Chapter 9: Parting from Poland
New school, new classmates. As in Falenica, some were friendly, others
hostile. It was difficult for me to get used to my
new environment. I had built up a good reputation with my
teachers in Falenica, and missed many of them. More important, I had
left all my friends back in Zatrzebie, and missed them greatly.
I never became used to Walbrzych, and did not like the small-town
mentality of its residents. There was a quiet corner in a nearby city
park, where I used to sit alone on a bench and read books. In school I
had few friends. I felt lonely, and for a while
contemplated going back to Zatrzebie. Eventually, I
gave up on that idea, because it would undoubtedly offend Stella
and Gabriel, who treated me as their own son.
School work was not a problem. The two years of diligent study had
brought me to the top of the class in Falenica,
and I easily remained at the top during the following
two years in the Lyceum, until my matriculation
in 1949. I continued to study hard, provoking
frequent scolding from Stella, who
thought that incessant study would make me tired and
too much reading would ruin my eyes. She insisted that I
was not getting enough sleep and rest, and that I did not
eat enough. She used to enter my room several times each night,
to check whether I was asleep, or reading. More often than not, she
would find me with a textbook, reading and making notes. A tirade
followed, in which she tried to convince me that I
already “knew everything better than all the professors”;
that I should get some rest and go to sleep, etc. If she
did find me asleep, she would close the window, so that I would not
"catch cold", and cover me with an additional blanket which I
would discover in the morning.
Stella assumed totally the role of my mother, both at home and in
school, where she regularly attended parent-teacher meetings to hear
about my progress, always returning home with pride. Marek
and Adam became my little brothers. Neither was
interested in studying. Stella set me up as an example they were
supposed to follow, but her efforts were by and large wasted.
While I did not have many close friends in school, my relationships
with the teachers were excellent. I have particularly fond memories of
Mr. Marian Weinert, my class tutor, who
was also the gym instructor. An intelligent and extremely nice person,
he understood the students and their problems well. He organized a
physical education group, in which I participated. Every morning at 7
o'clock, an hour before the beginning of classes, our group gathered in
the school yard for one hour of advanced gymnastics, using vaulting
horses, parallel bars and other gym equipment. Our efforts culminated
in an impressive gym show at the end of the school year. When I left
school after my matriculation, Mr. Weinert also left. He moved to
Wroclaw, where he became the Rector of the Academy of Physical
I participated in the school choir, singing in the bass section. There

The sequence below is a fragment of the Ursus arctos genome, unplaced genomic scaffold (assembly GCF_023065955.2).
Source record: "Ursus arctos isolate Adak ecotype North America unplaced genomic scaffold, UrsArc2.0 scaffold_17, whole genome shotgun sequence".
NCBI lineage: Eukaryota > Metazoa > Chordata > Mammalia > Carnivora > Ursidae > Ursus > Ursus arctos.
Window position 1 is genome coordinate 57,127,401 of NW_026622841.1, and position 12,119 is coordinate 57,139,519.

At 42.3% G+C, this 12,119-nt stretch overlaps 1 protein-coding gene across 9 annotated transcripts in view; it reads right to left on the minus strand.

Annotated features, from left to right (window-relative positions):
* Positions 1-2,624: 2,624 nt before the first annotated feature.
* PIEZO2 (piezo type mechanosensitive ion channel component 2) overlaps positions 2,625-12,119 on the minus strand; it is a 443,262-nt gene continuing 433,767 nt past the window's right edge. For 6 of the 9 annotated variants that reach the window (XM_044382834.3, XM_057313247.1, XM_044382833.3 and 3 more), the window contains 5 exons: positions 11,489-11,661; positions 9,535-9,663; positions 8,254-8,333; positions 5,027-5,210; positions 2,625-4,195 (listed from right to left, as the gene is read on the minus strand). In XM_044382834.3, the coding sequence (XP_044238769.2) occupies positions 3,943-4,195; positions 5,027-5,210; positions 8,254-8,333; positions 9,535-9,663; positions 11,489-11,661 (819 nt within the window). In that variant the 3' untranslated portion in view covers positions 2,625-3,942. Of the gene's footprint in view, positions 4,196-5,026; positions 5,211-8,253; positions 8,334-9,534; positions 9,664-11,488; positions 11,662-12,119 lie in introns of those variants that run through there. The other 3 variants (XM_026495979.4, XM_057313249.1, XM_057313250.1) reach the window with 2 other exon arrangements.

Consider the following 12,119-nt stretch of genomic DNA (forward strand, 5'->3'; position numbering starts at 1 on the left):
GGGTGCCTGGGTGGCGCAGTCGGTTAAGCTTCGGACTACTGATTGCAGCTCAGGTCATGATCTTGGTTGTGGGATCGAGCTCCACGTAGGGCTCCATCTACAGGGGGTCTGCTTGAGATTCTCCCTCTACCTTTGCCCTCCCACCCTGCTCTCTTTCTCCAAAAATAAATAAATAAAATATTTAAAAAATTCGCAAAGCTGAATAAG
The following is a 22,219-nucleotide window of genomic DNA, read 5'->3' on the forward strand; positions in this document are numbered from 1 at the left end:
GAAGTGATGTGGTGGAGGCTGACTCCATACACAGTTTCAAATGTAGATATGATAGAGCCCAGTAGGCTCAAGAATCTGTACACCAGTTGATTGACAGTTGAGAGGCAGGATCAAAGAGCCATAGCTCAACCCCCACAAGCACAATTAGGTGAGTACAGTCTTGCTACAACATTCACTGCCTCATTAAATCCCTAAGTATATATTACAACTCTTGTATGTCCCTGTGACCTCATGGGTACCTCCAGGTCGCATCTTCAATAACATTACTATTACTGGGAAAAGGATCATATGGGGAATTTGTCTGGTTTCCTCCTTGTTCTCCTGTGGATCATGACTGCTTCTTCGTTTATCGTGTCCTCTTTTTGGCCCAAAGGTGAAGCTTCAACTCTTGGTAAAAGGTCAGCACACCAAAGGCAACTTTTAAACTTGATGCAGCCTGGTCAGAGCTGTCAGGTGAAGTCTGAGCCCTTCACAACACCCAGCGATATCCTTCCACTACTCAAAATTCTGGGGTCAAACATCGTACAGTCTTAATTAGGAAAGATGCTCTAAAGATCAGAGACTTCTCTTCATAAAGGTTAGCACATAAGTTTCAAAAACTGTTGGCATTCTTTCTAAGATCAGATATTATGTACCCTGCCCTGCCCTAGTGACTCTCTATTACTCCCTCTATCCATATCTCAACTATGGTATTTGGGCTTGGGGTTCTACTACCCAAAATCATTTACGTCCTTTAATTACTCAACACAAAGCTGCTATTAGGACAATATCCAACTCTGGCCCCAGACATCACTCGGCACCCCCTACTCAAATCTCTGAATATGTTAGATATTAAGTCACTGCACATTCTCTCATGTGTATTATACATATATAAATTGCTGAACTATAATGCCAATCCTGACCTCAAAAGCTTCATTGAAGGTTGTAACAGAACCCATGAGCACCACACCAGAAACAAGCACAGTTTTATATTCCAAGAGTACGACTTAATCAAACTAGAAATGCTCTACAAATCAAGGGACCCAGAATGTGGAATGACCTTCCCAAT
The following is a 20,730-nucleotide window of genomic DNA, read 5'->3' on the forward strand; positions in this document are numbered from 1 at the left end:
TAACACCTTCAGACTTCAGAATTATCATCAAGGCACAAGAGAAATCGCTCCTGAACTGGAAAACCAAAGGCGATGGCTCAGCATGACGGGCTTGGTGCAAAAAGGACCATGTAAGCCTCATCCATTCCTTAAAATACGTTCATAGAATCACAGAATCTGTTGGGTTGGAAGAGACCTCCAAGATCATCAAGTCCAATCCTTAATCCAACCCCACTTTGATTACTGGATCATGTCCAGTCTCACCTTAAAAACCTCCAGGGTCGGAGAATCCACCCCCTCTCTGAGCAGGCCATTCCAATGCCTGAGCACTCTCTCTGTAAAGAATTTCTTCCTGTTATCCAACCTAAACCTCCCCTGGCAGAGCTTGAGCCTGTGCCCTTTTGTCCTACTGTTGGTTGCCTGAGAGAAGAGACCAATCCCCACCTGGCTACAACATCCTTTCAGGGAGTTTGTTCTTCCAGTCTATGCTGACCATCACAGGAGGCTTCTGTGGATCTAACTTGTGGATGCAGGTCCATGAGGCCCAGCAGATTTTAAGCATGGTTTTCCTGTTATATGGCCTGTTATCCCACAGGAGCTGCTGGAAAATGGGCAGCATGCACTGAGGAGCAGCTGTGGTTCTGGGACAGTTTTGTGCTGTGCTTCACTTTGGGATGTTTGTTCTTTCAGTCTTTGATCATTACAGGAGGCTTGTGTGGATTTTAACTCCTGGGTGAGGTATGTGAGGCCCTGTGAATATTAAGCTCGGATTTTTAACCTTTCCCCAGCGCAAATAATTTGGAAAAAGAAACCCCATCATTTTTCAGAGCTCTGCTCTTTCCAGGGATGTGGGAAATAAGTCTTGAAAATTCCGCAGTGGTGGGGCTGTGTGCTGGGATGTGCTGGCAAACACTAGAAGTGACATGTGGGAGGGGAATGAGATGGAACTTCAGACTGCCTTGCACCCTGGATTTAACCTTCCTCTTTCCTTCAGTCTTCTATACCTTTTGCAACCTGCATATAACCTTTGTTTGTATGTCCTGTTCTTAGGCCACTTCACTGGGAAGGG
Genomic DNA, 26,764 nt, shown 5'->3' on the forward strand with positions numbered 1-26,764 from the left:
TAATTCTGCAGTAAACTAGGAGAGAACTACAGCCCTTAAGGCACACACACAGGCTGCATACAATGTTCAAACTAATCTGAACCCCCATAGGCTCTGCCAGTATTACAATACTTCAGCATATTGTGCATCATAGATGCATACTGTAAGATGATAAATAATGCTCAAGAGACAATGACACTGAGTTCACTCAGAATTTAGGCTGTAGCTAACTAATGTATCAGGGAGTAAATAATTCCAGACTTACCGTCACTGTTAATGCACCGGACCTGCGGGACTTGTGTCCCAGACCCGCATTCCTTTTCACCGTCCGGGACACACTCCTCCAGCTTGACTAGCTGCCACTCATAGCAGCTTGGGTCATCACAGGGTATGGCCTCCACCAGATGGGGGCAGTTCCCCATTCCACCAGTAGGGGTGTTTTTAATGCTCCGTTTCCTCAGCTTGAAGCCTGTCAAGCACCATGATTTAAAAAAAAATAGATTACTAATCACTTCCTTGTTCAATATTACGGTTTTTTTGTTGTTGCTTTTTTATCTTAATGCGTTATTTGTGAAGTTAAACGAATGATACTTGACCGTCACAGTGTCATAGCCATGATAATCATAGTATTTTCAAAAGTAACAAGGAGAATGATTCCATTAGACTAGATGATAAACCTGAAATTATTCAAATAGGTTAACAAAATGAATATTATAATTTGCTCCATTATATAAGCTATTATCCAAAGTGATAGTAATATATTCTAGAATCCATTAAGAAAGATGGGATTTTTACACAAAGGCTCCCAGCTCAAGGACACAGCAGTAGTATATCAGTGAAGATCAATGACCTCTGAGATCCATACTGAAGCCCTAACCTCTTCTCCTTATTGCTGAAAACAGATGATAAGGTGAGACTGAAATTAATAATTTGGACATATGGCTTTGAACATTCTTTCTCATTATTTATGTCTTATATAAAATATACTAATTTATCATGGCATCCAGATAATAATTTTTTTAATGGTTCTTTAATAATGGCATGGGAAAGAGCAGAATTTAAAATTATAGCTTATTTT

was no music teacher in our school. The choir was directed and
conducted by Edward Doszla, a student one year ahead of me. After his
graduation from the Lyceum, he stayed on as the music teacher, and
continued to conduct the choir.
Another of my favorite teachers was Mrs. Manikowa who taught
chemistry. I took her subject most seriously and
often argued with her about the
structures of molecules and other controversial
points. In spite (or because?) of our arguments, she thought of
me as her best student, and insisted that
I continue to study chemistry and make it my future. At the end of
the school year I was awarded
a prize for excellence in chemistry. It is amazing,
how little of that knowledge remains today!
There was only one teacher with whom I did not get along: Mr.
Rossowski. He taught drawing, which was obligatory. I never
learned to draw properly, and all
my efforts resulted in ridiculous forms, which Mr.
Rossowski interpreted as disrespect and contempt for him and his
subject. His interpretation of my work was incorrect; I respected
all my teachers, but could just not draw any better.
We retained serious antipathy for each other,
which lasted well beyond the period of my study at the
Among all my schoolmates, I did have one close friend: Marek
Rucinski. Classes in the Lyceum were separated into three
parallel orientations: biologic, mathematical-physical and
humanist. I studied in the biologically
oriented class; Marek, in the humanist. Despite
the separate classes, we were mentally and
spiritually close, and liked each other.
He lived with his mother. His father, a physician and former
officer in the Polish Army of General Anders, could not return to
communist Poland for fear of being imprisoned, and so
continued to live abroad. We often studied together, exchanged
forbidden political jokes, and looked forward to medical
studies, which was our common dream. Later we became classmates
in the Medical School of Wroclaw University ("The Wroclaw
Medical Academy"), where we remained close friends.
Our relationship is a living denial of the theory of
incompatibility of Polish Catholics and Jews as
friends. Today Marek is a gynecologist. He still lives in Walbrzych. I
visited him recently and found him as nice as ever, and the town
unattractive and unchanged.
* * *
In April, 1948, Poland celebrated the fifth anniversary of the